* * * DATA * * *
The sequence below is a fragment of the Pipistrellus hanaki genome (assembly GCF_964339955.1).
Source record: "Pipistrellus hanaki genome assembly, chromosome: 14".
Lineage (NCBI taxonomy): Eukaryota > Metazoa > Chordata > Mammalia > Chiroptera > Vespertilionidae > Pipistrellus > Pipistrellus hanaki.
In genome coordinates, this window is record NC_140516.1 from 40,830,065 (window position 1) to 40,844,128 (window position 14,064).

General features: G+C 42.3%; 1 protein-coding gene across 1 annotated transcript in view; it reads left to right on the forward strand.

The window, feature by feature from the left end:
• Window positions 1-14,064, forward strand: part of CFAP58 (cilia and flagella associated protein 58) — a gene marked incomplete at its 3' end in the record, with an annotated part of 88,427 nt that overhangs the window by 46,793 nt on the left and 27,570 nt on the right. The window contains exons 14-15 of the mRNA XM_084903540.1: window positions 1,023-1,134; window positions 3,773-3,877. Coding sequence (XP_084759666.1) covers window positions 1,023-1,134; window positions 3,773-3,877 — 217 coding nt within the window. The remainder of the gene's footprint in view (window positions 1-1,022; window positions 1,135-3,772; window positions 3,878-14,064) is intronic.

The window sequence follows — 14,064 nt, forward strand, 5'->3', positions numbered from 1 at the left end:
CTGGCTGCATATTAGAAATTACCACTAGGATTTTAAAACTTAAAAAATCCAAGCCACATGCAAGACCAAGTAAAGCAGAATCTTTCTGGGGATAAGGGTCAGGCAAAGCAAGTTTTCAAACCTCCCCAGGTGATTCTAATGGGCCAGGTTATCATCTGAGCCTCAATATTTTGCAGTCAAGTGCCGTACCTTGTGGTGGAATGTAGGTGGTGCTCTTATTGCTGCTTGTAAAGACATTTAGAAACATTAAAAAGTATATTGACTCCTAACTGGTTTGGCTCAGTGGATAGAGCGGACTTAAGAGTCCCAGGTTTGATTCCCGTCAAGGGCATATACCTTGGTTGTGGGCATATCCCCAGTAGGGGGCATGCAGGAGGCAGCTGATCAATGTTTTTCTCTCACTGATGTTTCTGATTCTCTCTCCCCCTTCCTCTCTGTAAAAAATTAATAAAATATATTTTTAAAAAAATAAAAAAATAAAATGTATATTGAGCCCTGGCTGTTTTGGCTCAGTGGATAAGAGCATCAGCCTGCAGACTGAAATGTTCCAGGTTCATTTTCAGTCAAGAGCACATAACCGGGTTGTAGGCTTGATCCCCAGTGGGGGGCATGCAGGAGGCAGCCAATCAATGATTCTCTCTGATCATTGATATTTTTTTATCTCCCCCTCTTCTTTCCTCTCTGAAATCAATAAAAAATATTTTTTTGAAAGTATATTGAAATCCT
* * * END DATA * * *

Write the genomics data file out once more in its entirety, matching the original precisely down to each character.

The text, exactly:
The sequence below is a fragment of the Pipistrellus hanaki genome (assembly GCF_964339955.1).
Source record: "Pipistrellus hanaki genome assembly, chromosome: 14".
Lineage (NCBI taxonomy): Eukaryota > Metazoa > Chordata > Mammalia > Chiroptera > Vespertilionidae > Pipistrellus > Pipistrellus hanaki.
In genome coordinates, this window is record NC_140516.1 from 40,830,065 (window position 1) to 40,844,128 (window position 14,064).

General features: G+C 42.3%; 1 protein-coding gene across 1 annotated transcript in view; it reads left to right on the forward strand.

The window, feature by feature from the left end:
• Window positions 1-14,064, forward strand: part of CFAP58 (cilia and flagella associated protein 58) — a gene marked incomplete at its 3' end in the record, with an annotated part of 88,427 nt that overhangs the window by 46,793 nt on the left and 27,570 nt on the right. The window contains exons 14-15 of the mRNA XM_084903540.1: window positions 1,023-1,134; window positions 3,773-3,877. Coding sequence (XP_084759666.1) covers window positions 1,023-1,134; window positions 3,773-3,877 — 217 coding nt within the window. The remainder of the gene's footprint in view (window positions 1-1,022; window positions 1,135-3,772; window positions 3,878-14,064) is intronic.

The window sequence follows — 14,064 nt, forward strand, 5'->3', positions numbered from 1 at the left end:
CTGGCTGCATATTAGAAATTACCACTAGGATTTTAAAACTTAAAAAATCCAAGCCACATGCAAGACCAAGTAAAGCAGAATCTTTCTGGGGATAAGGGTCAGGCAAAGCAAGTTTTCAAACCTCCCCAGGTGATTCTAATGGGCCAGGTTATCATCTGAGCCTCAATATTTTGCAGTCAAGTGCCGTACCTTGTGGTGGAATGTAGGTGGTGCTCTTATTGCTGCTTGTAAAGACATTTAGAAACATTAAAAAGTATATTGACTCCTAACTGGTTTGGCTCAGTGGATAGAGCGGACTTAAGAGTCCCAGGTTTGATTCCCGTCAAGGGCATATACCTTGGTTGTGGGCATATCCCCAGTAGGGGGCATGCAGGAGGCAGCTGATCAATGTTTTTCTCTCACTGATGTTTCTGATTCTCTCTCCCCCTTCCTCTCTGTAAAAAATTAATAAAATATATTTTTAAAAAAATAAAAAAATAAAATGTATATTGAGCCCTGGCTGTTTTGGCTCAGTGGATAAGAGCATCAGCCTGCAGACTGAAATGTTCCAGGTTCATTTTCAGTCAAGAGCACATAACCGGGTTGTAGGCTTGATCCCCAGTGGGGGGCATGCAGGAGGCAGCCAATCAATGATTCTCTCTGATCATTGATATTTTTTTATCTCCCCCTCTTCTTTCCTCTCTGAAATCAATAAAAAATATTTTTTTGAAAGTATATTGAAATCCT